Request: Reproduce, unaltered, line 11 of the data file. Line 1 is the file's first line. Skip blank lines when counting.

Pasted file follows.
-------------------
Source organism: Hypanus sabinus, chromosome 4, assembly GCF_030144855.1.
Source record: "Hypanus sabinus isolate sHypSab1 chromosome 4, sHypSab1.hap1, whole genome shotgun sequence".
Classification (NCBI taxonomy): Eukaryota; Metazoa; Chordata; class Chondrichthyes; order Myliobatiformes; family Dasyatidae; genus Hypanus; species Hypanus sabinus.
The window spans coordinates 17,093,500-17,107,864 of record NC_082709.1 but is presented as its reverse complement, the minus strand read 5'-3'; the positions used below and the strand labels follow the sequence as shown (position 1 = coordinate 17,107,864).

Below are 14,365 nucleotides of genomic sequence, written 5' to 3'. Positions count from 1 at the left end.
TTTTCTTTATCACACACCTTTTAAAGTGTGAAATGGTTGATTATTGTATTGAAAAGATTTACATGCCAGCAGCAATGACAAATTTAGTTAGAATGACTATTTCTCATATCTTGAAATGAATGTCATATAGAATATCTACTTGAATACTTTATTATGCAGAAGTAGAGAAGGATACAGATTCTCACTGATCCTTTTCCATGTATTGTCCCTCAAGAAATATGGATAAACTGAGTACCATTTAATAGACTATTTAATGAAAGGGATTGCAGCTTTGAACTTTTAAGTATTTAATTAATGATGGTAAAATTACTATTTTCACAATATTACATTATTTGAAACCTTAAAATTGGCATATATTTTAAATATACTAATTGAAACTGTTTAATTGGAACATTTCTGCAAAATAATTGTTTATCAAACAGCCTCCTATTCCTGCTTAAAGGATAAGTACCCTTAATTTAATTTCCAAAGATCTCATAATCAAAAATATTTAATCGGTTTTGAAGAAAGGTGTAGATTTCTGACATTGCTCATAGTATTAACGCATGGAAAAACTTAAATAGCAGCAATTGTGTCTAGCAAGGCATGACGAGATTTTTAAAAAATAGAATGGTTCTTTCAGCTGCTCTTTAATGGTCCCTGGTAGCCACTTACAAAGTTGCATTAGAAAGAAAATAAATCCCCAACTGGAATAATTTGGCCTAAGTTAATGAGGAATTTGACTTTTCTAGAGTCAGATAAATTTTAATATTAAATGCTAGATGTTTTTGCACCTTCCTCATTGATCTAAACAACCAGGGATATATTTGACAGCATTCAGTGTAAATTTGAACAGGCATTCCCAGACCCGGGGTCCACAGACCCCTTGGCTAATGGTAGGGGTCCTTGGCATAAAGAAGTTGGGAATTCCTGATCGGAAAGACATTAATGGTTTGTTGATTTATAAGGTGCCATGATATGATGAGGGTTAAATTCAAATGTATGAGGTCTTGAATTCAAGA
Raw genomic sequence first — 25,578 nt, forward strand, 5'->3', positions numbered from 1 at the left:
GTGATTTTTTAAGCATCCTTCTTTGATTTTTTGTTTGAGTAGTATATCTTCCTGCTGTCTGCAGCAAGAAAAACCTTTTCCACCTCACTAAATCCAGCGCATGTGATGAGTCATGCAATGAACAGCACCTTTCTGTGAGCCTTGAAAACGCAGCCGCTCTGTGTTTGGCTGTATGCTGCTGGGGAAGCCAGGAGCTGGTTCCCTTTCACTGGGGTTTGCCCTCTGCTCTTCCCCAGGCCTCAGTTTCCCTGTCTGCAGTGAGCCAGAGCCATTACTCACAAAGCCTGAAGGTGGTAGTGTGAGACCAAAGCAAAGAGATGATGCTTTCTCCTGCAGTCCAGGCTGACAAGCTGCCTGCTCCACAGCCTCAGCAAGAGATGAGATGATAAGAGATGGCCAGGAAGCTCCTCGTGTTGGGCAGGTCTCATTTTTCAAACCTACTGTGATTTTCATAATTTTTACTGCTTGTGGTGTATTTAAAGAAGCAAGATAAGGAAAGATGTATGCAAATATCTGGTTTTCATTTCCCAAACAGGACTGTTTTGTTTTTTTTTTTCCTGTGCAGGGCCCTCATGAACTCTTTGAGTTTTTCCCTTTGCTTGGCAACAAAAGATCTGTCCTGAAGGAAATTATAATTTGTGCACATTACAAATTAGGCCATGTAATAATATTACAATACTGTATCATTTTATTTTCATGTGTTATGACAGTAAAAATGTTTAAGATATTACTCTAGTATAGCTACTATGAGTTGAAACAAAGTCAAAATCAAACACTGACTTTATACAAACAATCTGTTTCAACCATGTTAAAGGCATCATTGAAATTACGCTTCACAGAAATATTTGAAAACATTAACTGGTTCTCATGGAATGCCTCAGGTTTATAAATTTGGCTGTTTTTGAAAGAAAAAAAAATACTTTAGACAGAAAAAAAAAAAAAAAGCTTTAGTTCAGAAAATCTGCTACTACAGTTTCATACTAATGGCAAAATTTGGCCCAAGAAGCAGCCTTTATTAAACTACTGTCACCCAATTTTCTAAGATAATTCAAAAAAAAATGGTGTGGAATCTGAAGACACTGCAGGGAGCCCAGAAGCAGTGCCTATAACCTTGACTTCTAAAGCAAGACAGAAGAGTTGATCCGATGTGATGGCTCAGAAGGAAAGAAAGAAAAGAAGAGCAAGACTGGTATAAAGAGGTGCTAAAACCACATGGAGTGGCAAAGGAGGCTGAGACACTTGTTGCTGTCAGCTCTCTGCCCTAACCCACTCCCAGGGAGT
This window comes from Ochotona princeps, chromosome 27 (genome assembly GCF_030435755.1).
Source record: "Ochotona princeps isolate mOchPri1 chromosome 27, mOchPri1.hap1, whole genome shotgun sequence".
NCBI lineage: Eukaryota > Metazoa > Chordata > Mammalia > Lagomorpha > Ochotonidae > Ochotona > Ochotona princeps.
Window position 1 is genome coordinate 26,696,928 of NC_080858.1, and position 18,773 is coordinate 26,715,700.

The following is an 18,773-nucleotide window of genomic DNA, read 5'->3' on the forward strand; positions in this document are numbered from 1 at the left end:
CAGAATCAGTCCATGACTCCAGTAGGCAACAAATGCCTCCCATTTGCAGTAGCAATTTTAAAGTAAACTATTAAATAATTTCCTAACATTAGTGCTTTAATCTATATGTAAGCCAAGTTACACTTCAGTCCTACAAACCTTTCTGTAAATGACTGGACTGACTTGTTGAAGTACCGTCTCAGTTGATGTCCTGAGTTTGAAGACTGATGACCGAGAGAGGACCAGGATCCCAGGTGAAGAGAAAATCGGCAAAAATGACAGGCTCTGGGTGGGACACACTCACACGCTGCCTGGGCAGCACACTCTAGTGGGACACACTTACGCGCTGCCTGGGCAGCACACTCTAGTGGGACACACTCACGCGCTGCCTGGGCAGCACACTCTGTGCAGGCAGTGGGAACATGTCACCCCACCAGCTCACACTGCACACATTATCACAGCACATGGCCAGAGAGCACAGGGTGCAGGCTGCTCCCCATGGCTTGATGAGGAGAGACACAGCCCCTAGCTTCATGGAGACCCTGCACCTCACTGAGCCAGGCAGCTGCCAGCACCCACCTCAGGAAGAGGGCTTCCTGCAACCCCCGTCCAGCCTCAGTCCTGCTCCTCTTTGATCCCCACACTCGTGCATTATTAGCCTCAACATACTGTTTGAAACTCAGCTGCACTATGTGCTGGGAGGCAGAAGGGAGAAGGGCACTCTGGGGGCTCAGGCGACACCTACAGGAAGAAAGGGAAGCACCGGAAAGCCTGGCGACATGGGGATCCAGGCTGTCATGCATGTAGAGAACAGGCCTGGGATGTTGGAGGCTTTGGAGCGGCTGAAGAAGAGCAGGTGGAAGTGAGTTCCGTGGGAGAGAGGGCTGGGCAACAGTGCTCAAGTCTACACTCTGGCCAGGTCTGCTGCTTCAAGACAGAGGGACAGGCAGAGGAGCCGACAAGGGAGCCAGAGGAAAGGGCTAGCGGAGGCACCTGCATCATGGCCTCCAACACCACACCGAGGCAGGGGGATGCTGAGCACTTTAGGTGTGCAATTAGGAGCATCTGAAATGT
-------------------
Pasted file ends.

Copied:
NCBI lineage: Eukaryota > Metazoa > Chordata > Mammalia > Lagomorpha > Ochotonidae > Ochotona > Ochotona princeps.